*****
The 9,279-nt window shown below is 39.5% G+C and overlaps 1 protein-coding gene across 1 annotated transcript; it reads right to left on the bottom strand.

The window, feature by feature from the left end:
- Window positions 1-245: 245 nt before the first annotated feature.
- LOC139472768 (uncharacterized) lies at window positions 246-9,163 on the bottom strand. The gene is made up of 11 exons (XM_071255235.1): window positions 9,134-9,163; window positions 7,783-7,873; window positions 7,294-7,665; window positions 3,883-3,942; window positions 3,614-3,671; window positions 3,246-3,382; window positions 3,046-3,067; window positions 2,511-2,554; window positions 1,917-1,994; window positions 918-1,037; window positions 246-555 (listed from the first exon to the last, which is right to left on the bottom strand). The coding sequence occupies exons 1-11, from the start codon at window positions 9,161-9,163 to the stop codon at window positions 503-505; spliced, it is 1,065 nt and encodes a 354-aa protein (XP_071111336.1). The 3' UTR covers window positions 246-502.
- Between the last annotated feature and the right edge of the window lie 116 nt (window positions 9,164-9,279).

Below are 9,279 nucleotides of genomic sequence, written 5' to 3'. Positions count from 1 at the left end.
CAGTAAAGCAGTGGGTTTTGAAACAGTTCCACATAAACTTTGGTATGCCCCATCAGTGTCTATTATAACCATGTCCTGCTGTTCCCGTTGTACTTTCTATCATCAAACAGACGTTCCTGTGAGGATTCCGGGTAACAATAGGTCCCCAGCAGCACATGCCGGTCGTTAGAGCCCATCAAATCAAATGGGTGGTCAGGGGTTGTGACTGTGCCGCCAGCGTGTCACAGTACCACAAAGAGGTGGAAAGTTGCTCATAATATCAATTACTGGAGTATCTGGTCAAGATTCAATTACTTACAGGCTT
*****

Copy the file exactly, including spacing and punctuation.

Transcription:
The 9,279-nt window shown below is 39.5% G+C and overlaps 1 protein-coding gene across 1 annotated transcript; it reads right to left on the bottom strand.

The window, feature by feature from the left end:
- Window positions 1-245: 245 nt before the first annotated feature.
- LOC139472768 (uncharacterized) lies at window positions 246-9,163 on the bottom strand. The gene is made up of 11 exons (XM_071255235.1): window positions 9,134-9,163; window positions 7,783-7,873; window positions 7,294-7,665; window positions 3,883-3,942; window positions 3,614-3,671; window positions 3,246-3,382; window positions 3,046-3,067; window positions 2,511-2,554; window positions 1,917-1,994; window positions 918-1,037; window positions 246-555 (listed from the first exon to the last, which is right to left on the bottom strand). The coding sequence occupies exons 1-11, from the start codon at window positions 9,161-9,163 to the stop codon at window positions 503-505; spliced, it is 1,065 nt and encodes a 354-aa protein (XP_071111336.1). The 3' UTR covers window positions 246-502.
- Between the last annotated feature and the right edge of the window lie 116 nt (window positions 9,164-9,279).

Below are 9,279 nucleotides of genomic sequence, written 5' to 3'. Positions count from 1 at the left end.
CAGTAAAGCAGTGGGTTTTGAAACAGTTCCACATAAACTTTGGTATGCCCCATCAGTGTCTATTATAACCATGTCCTGCTGTTCCCGTTGTACTTTCTATCATCAAACAGACGTTCCTGTGAGGATTCCGGGTAACAATAGGTCCCCAGCAGCACATGCCGGTCGTTAGAGCCCATCAAATCAAATGGGTGGTCAGGGGTTGTGACTGTGCCGCCAGCGTGTCACAGTACCACAAAGAGGTGGAAAGTTGCTCATAATATCAATTACTGGAGTATCTGGTCAAGATTCAATTACTTACAGGCTT